Fey has a fairly vague online presence at this point in time, with only a Bandcamp page and a Facebook page to support the act and provide information. With that said, it doesn’t sound like Fey gives a shit, which may be the point. They list their genre as ‘God Damn Noisy Grunge,’ and describe their music as ‘dirty and pure,’ citing influence from the 1990’s and an era when music was rough and unprocessed. Does Fey sound like their self-description, though?

When you delve into ‘Bye Bipolar,’ you are immediately met with ‘The Day We Meet,’ a song that opens up with a peculiar 1950’s style anecdotal piece from the radio reminding you that “this program” is about mentally ill and disturbed children. That’s certainly one way to start a record. Afterward, queue the overdriven guitars and stark drums.

It makes sense to immediately talk about the vocal style of vocalist Sam Caviglia, since the artistic direction of his performance is introduced in the first few songs and remains prominent the whole record. During the 1990’s grunge movement, the line between hard rock and screamo blurred, with forerunner bands like Kyuss pushing that style. Now, it’s a style that works, but it is also complex and artistically confused by nature. Caviglia’s performance resembles a young David Lee Roth, with can appeal to a broad demographic of hard rockers. However, when he flips the switch into raging mode, that demographic is immediately lost, pushing Fey into a 1990’s subgenre.

The issue that unravels from this point is that it is a difficult scene to appease today; music has moved past that screaming vocalist movement by and large, and outside of places like Portland, a market for it is very niche. At the heart of Fey’s ‘Bye Bipolar,’ they  have an excellent rock record for hard rockers. When he gets screaming, that pool shrinks. Now, I get where the inspiration to do it comes from, but Caviglia is a good rock vocalist, I applaud that side of him. It seems wasted when he devolves into screaming. Pulling back the Kyuss example, Josh Homme ended up evolving into Queens of the Stone Age, a hard rock act that is definitely one of the best in this past generation of rock. If Fey evolved a bit as well, they could land a bigger audience and their music would go farther.

Vocals aside, let’s talk about the music. Well, like I said, it is a surprisingly good hard rock album for an independent act. These guys have skill, and they shred away like no other act I’ve heard in quite some time. The electric guitar is powerful and tactfully harsh, not going off on needless tangents and detracting, but rather complementing the grunge sound. The drummer is also exceptional.

True to their description of themselves, ‘Bye Bipolar’ feels like a fairly untouched record. There isn’t a lot of overproduction, though songs like ‘14 Years’ prove they are willing to delve deeper into the mix to achieve a more introspective sound from their instruments. ‘14 Years’ is probably one of the better tracks on the record, exhibiting a really fantastic production.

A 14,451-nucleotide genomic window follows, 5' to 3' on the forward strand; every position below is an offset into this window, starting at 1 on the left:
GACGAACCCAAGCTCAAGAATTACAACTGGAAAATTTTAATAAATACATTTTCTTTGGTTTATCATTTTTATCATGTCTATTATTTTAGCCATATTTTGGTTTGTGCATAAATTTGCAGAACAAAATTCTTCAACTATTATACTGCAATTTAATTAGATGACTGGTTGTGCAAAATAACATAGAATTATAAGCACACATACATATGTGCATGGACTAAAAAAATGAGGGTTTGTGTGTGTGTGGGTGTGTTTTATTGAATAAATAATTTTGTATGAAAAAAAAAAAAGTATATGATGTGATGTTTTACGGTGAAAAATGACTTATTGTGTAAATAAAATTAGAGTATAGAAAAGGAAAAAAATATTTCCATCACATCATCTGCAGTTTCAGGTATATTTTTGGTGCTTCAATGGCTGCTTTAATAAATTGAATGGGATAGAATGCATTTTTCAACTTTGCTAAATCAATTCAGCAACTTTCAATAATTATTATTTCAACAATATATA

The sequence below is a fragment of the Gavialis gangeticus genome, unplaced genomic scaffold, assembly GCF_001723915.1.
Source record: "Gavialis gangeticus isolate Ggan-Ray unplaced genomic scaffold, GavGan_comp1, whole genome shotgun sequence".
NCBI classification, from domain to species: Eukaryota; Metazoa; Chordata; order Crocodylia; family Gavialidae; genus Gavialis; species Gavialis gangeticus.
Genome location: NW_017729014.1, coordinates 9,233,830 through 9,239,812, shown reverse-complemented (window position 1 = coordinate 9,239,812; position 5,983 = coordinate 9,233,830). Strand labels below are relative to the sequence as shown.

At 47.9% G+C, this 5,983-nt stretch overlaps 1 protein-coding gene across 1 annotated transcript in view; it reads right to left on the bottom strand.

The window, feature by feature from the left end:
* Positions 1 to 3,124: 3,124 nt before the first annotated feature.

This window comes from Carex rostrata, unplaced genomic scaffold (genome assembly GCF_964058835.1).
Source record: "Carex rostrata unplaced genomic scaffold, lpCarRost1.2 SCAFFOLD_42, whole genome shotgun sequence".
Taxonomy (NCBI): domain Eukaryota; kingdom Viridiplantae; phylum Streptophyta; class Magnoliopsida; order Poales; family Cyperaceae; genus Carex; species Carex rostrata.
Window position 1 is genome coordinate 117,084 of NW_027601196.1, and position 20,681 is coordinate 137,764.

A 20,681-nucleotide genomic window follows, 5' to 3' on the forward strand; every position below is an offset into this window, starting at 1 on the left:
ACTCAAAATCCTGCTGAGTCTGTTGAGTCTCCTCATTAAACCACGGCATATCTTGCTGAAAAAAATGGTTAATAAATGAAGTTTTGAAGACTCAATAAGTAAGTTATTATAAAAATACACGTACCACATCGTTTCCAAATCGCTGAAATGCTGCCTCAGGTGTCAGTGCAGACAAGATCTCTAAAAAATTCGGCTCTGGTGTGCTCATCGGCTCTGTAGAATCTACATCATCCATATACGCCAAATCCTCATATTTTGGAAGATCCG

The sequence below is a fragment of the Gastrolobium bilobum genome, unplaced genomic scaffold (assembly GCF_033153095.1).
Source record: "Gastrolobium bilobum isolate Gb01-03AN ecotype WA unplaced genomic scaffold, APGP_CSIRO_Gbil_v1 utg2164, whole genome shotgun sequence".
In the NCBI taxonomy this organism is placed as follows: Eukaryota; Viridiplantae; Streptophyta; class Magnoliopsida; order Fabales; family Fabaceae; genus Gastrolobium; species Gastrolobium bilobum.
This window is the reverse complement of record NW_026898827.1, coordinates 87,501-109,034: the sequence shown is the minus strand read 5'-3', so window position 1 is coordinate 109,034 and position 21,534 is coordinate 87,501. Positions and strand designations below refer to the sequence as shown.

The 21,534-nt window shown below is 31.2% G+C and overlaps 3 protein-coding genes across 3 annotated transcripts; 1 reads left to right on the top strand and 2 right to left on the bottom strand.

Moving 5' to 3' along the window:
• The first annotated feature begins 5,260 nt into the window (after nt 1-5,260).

The band seems to love sampled intros, whether that be radio presenters, police scanners, or wave sounds. It works to open the record, but by the time you’ve reached ‘Grease Pit,’ it gets a tad old. In any case, each song stands on its own instrumentally.

‘Zero One’ feels overproduced and contrived, though, with a stupid intro of Caviglia screaming and muttering incoherently over a guitar which was overdriven way too hard on the mix. It feels like a mosh pit number with no real purpose on a record of otherwise more tactful songs.

‘Compass’ ends ‘Bye Bipolar’ with a Nirvana-esque guitar lick introduction, a hauntingly intriguing one at that. Again, a sampled introduction is layered in, though in its brevity you barely notice it. At the two minute mark, the beautiful instrumental escalates into a forceful garage rock number. After nearly another minute, the music changes again, turning this song into an odd mixture of a Foo Fighters track, a Kyuss rocker, and ‘Band on the Run.’ ‘Compass’ is by far the best track on the record – a really sweet ending to the album, acting as a rock opera-like exit.

‘Bye Bipolar’ is a great record; I enjoyed it, despite being very removed from their target demographic. With that said, my criticism of the vocal delivery still stands, even considering Fey’s intent. ‘Compass’ was the most compelling track, and he only utilized his screaming style on certain lines, rather than devolving into a raging machine, much like how Dave Grohl handles his vocals on Foo Fighters records. Fey can remain in the 1990’s, it was a great sound and still is. Utilizing numbers like ‘Compass,’ however, will keep the essence of their inspiration, broaden their demographic, and make them seem like a much more musically intelligent band.

Fey’s Music: